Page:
Figure 2 shows the proportion of variation in connectivity explained in the main model (Equation 1), for each subject and session. This proportion varies between 0.22 and 0.85 across subjects and sessions, with a median of 0.56. Figure 3 shows the proportion of variation explained by each type of predictor (color) in each of our connectivity regression models (panel), for each subject and session. It is interesting to note that these distributions are somewhat insensitive to the model. For example, the distribution for network membership terms remains fairly similar whether region terms are included in the model or not. We also assessed, in the “Reference model + networks” model, whether intra-network or inter-network terms account for more variation explained. Figure 4 shows the distributions of proportion variation explained by geographic distance, homotopic distance, intra-network terms, and inter-network terms. Table 1 gives the means over subjects and sessions for the proportion of variation explained by each group of predictors in these models, as well as for the per-predictor relative importance of each group. As a group, the region terms had the largest contribution, explaining on average roughly 40% of the variability in the main model. However, in terms of per-predictor relative importance, region terms were the least important, while homotopic distance and geographic distance were most important by this metric. That is, geographic distance is a more important predictor (on average) than a single region term for one ROI; however, collectively the 268 region terms are more important than geographic distance. The proportion of variation explained by intra-network terms is similar to the proportion explained by inter-network terms. However, the per-predictor relative importance for the group of intra-network terms is three times as high; that is, on average, each intra-network term explains three times as much variation as a single inter-network term.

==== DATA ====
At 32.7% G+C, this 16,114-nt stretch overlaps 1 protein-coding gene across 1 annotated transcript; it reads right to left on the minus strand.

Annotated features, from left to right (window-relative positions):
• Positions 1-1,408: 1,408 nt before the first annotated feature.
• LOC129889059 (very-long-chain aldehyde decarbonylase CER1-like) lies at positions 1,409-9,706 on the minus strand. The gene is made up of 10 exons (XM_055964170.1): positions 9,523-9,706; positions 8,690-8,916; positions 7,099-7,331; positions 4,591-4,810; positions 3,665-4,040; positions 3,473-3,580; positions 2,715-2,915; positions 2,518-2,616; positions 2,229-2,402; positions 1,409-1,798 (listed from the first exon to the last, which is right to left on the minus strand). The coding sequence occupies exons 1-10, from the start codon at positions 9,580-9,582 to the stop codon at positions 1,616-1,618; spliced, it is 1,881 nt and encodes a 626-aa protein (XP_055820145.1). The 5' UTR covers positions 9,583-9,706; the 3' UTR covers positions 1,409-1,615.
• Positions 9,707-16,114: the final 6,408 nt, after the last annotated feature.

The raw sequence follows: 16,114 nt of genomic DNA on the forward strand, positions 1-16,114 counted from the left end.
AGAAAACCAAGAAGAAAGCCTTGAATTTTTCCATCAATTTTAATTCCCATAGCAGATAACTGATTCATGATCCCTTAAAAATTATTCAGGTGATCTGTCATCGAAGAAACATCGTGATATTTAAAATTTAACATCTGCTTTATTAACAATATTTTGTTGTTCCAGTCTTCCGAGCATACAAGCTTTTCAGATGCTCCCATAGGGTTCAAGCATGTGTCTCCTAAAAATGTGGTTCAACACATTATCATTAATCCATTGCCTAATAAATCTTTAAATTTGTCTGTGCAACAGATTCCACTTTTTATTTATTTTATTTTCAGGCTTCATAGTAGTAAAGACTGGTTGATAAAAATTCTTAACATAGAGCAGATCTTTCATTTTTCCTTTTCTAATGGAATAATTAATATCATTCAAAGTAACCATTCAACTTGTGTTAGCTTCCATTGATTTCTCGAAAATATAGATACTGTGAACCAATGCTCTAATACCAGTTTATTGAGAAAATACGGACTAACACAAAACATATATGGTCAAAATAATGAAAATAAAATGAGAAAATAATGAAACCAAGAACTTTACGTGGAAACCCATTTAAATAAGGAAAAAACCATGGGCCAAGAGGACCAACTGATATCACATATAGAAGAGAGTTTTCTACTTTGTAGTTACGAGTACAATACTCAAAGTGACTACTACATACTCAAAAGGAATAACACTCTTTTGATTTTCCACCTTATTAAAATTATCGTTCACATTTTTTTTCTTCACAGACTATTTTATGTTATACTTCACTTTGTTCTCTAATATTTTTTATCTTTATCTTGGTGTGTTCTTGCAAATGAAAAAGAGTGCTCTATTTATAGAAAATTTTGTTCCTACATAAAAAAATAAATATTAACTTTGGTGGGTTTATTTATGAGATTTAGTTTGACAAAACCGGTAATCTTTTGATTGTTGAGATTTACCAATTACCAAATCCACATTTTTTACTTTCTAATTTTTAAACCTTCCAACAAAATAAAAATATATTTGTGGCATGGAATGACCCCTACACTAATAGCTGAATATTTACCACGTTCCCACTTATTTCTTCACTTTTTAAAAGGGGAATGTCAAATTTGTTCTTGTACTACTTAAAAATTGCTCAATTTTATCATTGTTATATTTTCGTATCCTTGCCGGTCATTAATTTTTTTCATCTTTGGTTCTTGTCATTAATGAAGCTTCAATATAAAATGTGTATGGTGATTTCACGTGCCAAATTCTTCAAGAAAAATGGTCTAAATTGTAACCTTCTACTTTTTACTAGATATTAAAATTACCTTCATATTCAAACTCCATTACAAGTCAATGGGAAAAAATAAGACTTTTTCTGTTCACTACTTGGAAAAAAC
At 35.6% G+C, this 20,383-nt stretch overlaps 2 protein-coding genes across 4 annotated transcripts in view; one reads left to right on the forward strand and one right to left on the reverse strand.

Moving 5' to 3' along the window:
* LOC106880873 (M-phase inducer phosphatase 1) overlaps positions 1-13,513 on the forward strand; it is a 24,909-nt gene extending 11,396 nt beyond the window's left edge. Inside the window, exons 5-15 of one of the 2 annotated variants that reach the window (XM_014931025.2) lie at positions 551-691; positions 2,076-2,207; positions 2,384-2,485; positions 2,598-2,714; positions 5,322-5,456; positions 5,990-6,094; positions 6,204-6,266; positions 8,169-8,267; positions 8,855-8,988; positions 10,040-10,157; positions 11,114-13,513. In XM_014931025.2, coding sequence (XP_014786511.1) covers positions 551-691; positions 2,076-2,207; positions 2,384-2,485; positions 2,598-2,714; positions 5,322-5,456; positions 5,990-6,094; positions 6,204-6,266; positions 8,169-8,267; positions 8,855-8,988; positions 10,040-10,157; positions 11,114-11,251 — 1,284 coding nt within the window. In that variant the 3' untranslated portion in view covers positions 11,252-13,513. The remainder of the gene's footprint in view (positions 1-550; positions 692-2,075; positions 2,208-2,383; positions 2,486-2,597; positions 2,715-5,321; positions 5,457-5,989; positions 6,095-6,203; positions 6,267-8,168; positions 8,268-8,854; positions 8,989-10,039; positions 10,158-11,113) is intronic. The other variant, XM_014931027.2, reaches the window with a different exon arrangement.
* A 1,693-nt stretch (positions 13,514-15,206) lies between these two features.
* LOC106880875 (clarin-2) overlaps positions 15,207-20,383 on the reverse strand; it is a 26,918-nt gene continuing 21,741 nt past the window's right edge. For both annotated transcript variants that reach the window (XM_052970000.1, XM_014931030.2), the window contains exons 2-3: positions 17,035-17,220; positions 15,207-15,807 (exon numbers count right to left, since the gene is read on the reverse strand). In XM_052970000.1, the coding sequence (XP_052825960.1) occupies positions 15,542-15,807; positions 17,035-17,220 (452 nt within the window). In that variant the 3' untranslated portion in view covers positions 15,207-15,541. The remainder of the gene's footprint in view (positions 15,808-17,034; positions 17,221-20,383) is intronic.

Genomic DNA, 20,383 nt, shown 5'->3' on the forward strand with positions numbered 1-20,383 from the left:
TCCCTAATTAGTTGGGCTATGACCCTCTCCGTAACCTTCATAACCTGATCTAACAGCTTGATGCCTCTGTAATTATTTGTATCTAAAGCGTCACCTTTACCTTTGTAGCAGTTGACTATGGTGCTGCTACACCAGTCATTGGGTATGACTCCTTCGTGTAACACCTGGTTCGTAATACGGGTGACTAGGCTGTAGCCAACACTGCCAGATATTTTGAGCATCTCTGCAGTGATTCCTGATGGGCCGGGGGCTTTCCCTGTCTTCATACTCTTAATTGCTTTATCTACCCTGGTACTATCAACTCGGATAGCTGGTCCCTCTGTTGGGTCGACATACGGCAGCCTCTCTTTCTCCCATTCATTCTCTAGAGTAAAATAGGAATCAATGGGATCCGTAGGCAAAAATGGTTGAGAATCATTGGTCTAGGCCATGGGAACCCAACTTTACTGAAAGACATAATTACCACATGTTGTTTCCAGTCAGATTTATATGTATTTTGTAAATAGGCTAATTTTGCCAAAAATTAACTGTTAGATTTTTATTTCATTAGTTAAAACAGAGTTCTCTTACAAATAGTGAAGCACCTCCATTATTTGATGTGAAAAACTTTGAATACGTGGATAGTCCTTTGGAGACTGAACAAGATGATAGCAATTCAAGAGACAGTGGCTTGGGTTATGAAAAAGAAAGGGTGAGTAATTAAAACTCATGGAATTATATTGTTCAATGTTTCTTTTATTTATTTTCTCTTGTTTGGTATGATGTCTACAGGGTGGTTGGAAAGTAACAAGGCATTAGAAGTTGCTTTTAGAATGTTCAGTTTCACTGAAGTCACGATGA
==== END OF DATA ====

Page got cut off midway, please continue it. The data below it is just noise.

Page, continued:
**Figure 2**. Proportion of variation in connectivity in the HCP data explained by our main connectivity regression model. The proportion of variation explained is shown for each of the 470 subjects and two sessions in the HCP data. The median across all subjects and sessions is 0.56.

**Figure 3**. Partition of the proportion of variation in connectivity in the HCP data explained by our connectivity regression models. Each histogram shows the proportion of variation explained by each group of predictors used in the given model, for each of the 470 subjects and two sessions in the HCP data. Groups of predictors are: geographic distance between pairs of regions, homotopic distance between pairs of regions, network membership terms (indicating which functional network or pair of functional networks the regions belong to), and a region term for each ROI. Note that the *x*-axis is linear on the log_{10} scale.